Government Agencies Propose Plans to Restore National Forests, Protect Wildlife

Government Agencies Propose Plans to Restore National Forests, Protect Wildlife

Anna Sanders
Published: 01/26/2012

California's Cleveland National Forest, at 460,000 acres, accounts for just 0.2 % of the National Forest System's 193-million acres that will be affected by new rules. (Photo: Wikipedia Commons)

Today, Secretary of Agriculture Tom Vilsack announced the department’s intent to issue new planning rules for the nation’s 193-million-acre National Forest System through the release of a Final Programmatic Environmental Impact Statement for the National Forest System Land Management Planning Rule.

The new rules will amend 1982 guidelines several administrations have failed to revise and will protect watersheds and wildlife, promote forest restoration and conservation, and ensure forests could be used for “outdoor recreation, range, timber, watershed, wildlife and fish,” stated a Department of Agriculture press release. In addition, the new rules would also provide opportunities to “connect people with nature.” The department notes that the rules also require opportunities for public involvement and comment the forest planning process.

“Our preferred alternative will safeguard our natural resources and provide a roadmap for getting work done on the ground that will restore our forests while providing job opportunities for local communities,” said Secretary. Vilsack in the release.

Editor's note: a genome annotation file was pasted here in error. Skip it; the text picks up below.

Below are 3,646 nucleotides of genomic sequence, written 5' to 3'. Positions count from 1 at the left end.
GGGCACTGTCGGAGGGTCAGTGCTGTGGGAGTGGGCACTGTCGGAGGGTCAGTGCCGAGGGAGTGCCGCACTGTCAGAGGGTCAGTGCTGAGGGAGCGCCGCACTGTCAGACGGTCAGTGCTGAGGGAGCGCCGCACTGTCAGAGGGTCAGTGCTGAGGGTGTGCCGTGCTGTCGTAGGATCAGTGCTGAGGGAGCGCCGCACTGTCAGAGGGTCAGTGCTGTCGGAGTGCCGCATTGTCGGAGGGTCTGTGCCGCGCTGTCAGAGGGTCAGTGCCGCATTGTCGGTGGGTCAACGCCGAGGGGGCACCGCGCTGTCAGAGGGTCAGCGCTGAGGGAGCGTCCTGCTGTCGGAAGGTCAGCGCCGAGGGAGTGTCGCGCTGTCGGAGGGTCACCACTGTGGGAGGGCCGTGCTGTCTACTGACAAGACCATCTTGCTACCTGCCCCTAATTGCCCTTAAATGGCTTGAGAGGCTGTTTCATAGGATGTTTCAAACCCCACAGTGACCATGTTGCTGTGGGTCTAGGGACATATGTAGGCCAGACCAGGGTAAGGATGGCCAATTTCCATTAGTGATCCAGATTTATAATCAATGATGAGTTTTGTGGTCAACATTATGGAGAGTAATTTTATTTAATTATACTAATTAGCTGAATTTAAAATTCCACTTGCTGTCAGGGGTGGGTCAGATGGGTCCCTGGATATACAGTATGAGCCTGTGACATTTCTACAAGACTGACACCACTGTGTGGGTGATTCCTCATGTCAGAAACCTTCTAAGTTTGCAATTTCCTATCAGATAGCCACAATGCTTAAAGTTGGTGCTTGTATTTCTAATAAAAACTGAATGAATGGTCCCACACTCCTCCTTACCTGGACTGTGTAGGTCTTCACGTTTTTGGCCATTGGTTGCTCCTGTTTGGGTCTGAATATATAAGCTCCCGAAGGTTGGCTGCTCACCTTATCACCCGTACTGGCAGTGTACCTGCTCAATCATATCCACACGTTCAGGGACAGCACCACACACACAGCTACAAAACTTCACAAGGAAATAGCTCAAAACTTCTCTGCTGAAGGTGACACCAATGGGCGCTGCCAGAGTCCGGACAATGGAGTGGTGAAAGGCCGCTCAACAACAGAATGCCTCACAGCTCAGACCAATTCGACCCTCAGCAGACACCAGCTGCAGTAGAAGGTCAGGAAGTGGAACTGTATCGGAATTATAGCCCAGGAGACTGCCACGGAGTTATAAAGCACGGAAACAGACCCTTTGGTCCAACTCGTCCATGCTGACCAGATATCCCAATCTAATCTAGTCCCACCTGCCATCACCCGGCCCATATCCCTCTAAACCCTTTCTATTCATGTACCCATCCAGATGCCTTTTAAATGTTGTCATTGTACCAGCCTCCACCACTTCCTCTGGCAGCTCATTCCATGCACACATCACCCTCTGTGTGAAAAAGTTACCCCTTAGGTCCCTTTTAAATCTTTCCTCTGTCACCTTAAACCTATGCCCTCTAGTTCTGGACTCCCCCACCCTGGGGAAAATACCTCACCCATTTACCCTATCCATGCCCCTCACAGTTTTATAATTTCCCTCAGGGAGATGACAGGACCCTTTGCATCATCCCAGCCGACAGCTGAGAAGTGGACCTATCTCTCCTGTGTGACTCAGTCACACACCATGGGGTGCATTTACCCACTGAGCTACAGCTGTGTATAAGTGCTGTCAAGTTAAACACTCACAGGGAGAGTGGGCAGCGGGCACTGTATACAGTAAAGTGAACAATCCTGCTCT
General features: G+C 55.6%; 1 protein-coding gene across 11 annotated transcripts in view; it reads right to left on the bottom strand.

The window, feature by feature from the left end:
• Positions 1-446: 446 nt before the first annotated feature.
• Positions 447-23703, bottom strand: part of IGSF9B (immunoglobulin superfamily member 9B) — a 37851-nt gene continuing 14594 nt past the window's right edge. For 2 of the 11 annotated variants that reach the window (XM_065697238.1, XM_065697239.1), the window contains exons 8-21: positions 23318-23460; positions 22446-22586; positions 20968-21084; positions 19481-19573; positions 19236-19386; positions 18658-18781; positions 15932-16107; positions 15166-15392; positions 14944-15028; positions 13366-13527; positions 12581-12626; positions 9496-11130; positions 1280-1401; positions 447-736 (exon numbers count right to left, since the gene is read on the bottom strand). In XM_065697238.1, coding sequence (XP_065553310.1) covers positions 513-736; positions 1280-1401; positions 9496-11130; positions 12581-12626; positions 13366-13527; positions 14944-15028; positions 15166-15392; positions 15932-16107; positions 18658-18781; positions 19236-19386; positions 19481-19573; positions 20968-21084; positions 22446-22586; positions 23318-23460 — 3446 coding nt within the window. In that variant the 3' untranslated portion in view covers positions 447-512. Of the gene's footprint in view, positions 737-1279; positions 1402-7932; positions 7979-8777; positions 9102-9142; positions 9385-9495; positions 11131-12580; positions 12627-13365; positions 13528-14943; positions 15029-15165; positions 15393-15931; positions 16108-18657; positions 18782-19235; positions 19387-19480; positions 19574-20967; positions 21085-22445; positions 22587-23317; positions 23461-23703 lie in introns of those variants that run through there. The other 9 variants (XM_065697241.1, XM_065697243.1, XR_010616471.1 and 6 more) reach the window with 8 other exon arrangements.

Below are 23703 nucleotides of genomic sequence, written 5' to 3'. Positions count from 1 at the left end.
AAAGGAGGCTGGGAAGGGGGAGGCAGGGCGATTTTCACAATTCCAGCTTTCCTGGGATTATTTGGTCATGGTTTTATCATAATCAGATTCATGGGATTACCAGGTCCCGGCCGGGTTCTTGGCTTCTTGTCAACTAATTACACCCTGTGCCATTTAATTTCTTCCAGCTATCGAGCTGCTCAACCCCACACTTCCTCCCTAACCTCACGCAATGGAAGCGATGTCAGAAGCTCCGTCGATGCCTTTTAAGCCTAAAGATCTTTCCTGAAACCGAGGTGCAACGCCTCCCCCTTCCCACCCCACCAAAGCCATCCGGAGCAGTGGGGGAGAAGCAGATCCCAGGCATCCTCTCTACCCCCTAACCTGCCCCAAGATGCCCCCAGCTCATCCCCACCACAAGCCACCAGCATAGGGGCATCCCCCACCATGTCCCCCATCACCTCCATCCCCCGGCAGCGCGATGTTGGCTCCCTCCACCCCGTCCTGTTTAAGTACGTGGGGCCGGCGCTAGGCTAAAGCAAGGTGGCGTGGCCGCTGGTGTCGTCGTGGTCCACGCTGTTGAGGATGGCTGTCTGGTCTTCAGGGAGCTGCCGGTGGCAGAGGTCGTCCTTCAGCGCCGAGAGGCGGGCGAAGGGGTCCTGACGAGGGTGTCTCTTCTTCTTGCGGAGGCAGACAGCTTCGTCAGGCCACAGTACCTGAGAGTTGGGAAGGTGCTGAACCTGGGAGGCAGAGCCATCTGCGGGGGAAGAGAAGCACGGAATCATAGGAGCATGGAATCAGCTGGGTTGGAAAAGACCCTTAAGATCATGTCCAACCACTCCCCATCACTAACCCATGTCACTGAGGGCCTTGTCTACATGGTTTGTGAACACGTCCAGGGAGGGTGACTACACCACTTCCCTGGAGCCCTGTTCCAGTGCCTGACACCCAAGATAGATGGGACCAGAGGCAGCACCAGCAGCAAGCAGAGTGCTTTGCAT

The USDA will publish the preferred alternative on Feb. 3 and the secretary will issue a final decision on the planning rule within 30 days.

In other news, the U.S. Interior Department proposed a plan as well – this time to save the earth’s creatures and ecosystems from the potentially devastating impacts of climate change. Last week, the department posted the first draft of their strategy, “National Fish, Wildlife and Plants Climate Adaptation Plan,” for public review and comment until March 5.

“The impacts of climate change are already here and those who manage our landscapes are already dealing with them,” said Deputy Secretary of the Interior David J. Hayes in a press release. “The reality is that rising sea levels, warmer temperatures, loss of sea ice and changing precipitation patterns – trends scientists have definitively connected to climate change – are already affecting the species we care about, the services we value, and the places we call home.”

The draft strategy includes descriptions of current and projected impacts of climate change on the country’s eight major ecosystems, highlighting the plight of a different plant or animal species for each (like the lesser prairie chicken). In addition, the draft includes proposals to reduce the vulnerability of communities that depend on these ecosystems in the face of climate change.

Public comments on the draft can be submitted online or mailed to the Office of the Science Advisor (Attn: National Fish, Wildlife, and Plants Climate Adaptation Strategy, U.S. Fish and Wildlife Service, 4401 N. Fairfax Drive Suite 222, Arlington, VA 22203).